SAM Filtering Pipeline (SFP): Algorithm for the determination of integration sites from next generation sequencing data

Sofie A O'Brien & Wei-Shou Hu
The locus at which a vector harboring a product transgene integrates into the genome can have a profound effect on the transgene’s transcript level and the stability of the resulting cell line. In order to identify integration site(s) of a transfected vector from next generation genome sequencing data, the SAM filtering pipeline (SFP) was created. It is best suited for targeted sequence data, such as that from sequence capture of probed vector regions. However, it...

Data from: Feline immunodeficiency virus in puma: estimation of force of infection reveals insights into transmission

Jennifer Reynolds, Scott Carver, Mark Cunningham, Ken Logan, Winston Vickers, Kevin Crooks, Sue VandeWoude & Meggan Craft
Determining parameters that govern pathogen transmission (such as the force of infection, FOI), and pathogen impacts on morbidity and mortality, is exceptionally challenging for wildlife. Vital parameters can vary, for example across host populations, between sexes and within an individual's lifetime. Feline immunodeficiency virus (FIV) is a lentivirus affecting domestic and wild cat species, forming species-specific viral--host associations. FIV infection is common in populations of puma (Puma concolor), yet uncertainty remains over transmission parameters and...

Data from: Resistance of soil biota and plant growth to disturbance increases with plant diversity

Jonathan Bennett, Alexander Koch, Jennifer Forsythe, Nancy Johnson, David Tilman & John Klironomos
Plant diversity is critical to the functioning of ecosystems, potentially mediated in part by interactions with soil biota. Here, we characterized multiple groups of soil biota across a plant diversity gradient in a long-term experiment. We then subjected soil samples taken along this gradient to drought, freezing, and a mechanical disturbance to test how plant diversity affects the responses of soil biota and growth of a focal plant to these disturbances. High plant diversity resulted...

Invasive species and biotic homogenization in temperate aquatic plant communities

Ranjan Muthukrishnan & Daniel Larkin
Aim: Biotic homogenization (BH), a reduction in the distinctness of species composition between geographically separated ecological communities in a region, is an important but underappreciated potential consequence of biological invasions. While BH theory has always considered invasions, it has generally been in a relatively narrow context, i.e., that the cosmopolitan nature of invasive species increases BH because of their shared presence across many locations. We sought to evaluate this component of BH as well as...

Data from: Nitrogen addition reduced ecosystem stability regardless of its impacts on plant diversity

Jushan Liu, Xiaofei Li, Quanhui Ma, Xiang Zhang, Ying Chen, Forest Isbell & Deli Wang
1. Global environmental changes are altering ecosystem stability, sometimes by altering biodiversity. For example, by driving grassland plant species loss, nitrogen (N) addition can reduce ecosystem stability. In other cases, however, N addition may alter productivity and ecosystem stability, by increasing the dominance of particularly productive or stable species. 2. We examined how N addition affected plant diversity, productivity, and the temporal stability of productivity in an 8-year grassland experiment. We found that N addition...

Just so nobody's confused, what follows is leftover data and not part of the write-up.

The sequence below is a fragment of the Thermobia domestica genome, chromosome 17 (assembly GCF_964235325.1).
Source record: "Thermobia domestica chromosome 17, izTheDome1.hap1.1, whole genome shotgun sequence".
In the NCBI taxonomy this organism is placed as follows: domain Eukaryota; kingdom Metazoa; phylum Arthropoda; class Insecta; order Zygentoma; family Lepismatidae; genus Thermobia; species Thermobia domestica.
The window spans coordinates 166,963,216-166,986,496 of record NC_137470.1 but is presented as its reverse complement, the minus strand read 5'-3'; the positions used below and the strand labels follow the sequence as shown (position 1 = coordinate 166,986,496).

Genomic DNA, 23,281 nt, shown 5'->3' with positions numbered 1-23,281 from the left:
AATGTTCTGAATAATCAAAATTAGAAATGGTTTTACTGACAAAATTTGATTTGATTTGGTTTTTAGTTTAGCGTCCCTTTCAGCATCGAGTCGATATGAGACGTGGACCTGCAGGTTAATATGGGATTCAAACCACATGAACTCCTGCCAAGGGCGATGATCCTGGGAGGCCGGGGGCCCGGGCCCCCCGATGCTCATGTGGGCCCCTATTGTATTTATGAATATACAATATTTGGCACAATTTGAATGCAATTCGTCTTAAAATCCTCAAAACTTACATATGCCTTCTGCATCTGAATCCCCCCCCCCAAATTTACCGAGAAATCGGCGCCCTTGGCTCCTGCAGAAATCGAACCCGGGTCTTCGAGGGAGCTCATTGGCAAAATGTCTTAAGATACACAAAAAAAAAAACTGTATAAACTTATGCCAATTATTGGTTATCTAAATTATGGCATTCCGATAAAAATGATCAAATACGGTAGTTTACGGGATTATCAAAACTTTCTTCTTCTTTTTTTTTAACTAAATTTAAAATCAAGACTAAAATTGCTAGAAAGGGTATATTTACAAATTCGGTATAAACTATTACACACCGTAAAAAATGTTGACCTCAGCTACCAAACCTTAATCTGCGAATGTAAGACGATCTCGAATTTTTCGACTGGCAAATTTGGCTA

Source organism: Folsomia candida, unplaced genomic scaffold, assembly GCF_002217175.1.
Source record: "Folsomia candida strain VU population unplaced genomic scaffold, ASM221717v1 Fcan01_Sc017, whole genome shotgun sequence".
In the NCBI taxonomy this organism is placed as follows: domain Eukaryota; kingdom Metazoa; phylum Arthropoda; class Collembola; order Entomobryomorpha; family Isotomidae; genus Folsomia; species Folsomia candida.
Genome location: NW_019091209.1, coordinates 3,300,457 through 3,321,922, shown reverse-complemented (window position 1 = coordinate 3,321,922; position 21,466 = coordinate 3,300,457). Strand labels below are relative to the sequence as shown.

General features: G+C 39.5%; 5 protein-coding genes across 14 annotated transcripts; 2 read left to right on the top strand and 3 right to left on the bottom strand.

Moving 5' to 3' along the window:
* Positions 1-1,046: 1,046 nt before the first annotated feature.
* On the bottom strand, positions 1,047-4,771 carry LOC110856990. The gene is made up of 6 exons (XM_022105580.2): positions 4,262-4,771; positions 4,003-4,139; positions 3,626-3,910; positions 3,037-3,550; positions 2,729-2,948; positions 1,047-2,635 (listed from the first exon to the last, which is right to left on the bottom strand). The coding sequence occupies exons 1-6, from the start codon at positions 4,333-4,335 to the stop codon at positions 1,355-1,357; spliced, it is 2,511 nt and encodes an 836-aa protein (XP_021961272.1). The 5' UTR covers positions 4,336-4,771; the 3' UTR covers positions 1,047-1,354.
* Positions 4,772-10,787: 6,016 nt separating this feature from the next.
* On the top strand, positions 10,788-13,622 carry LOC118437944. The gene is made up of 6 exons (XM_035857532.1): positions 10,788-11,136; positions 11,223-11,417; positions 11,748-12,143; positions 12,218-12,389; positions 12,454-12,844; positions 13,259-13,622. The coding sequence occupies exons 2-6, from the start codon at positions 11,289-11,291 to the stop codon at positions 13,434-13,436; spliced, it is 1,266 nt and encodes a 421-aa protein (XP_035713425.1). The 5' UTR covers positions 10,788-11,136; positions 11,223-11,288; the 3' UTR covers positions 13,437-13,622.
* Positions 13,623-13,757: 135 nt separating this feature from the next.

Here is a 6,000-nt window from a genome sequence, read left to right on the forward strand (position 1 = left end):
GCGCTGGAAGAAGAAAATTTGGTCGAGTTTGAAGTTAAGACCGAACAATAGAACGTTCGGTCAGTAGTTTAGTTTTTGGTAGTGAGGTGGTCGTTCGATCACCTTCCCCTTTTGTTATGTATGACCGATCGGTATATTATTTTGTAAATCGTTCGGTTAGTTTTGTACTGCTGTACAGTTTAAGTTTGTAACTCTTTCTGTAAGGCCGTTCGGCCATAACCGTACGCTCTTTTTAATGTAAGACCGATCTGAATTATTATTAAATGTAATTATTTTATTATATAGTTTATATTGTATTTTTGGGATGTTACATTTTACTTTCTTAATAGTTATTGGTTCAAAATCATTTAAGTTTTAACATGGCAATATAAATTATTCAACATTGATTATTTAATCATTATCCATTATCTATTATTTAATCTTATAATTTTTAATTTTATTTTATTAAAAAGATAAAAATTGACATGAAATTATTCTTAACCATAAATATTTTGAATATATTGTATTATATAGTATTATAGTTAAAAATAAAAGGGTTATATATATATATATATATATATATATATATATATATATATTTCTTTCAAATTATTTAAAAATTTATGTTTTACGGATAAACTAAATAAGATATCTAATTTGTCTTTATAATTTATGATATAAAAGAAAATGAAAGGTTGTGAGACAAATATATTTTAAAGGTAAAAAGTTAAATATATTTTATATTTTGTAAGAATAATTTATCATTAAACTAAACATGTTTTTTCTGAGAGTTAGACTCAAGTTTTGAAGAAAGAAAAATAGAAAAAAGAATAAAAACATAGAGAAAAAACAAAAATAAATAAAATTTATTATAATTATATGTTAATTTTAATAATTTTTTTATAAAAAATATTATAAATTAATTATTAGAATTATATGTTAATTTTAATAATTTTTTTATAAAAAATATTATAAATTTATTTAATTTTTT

Data from: Meiotic drive shapes rates of karyotype evolution in mammals

Heath Blackmon, Joshua Justison, Itay Mayrose & Emma E. Goldberg
Chromosome number is perhaps the most basic characteristic of a genome, yet generalizations that can explain the evolution of this trait across large clades have remained elusive. Using karyotype data from over 1,000 mammals, we developed and applied a phylogenetic model of chromosome evolution that links chromosome number changes with karyotype morphology. Using our model, we infer that rates of chromosome number evolution are significantly lower in species with karyotypes that consist of either all...

Data from: Soil organic carbon stability in forests: distinct effects of tree species identity and traits

Gerrit Angst, Kevin E. Mueller, David M. Eissenstat, Susan Trumbore, Katherine H. Freeman, Sarah E. Hobbie, Jon Chorover, Jacek Oleksyn, Peter B. Reich & Carsten W. Mueller
Rising atmospheric CO2 concentrations have increased interest in the potential for forest ecosystems and soils to act as carbon (C) sinks. While soil organic C contents often vary with tree species identity, little is known about if, and how, tree species influence the stability of C in soil. Using a 40‐year‐old common garden experiment with replicated plots of eleven temperate tree species, we investigated relationships between soil organic matter (SOM) stability in mineral soils and...

Data from: Geographic variation in thermal sensitivity of early life traits in a widespread reptile

Brooke L. Bodensteiner, Daniel A. Warner, John B. Iverson, Carrie L. Milne-Zelman, Timothy S. Mitchell, Jeanine M. Refsnider & Fredric J. Janzen
Taxa with large geographic distributions generally encompass diverse macroclimatic conditions, potentially requiring local adaptation and/or phenotypic plasticity to match their phenotypes to differing environments. These eco-evolutionary processes are of particular interest in organisms with traits that are directly affected by temperature, such as embryonic development in oviparous ectotherms. Here we examine the spatial distribution of fitness-related early-life phenotypes across the range of a widespread vertebrate, the painted turtle (Chrysemys picta). We quantified embryonic and hatchling...

Data from: Adult nutritional stress decreases oviposition choosiness and fecundity in female butterflies

Sarah Jaumann & Emilie C. Snell-Rood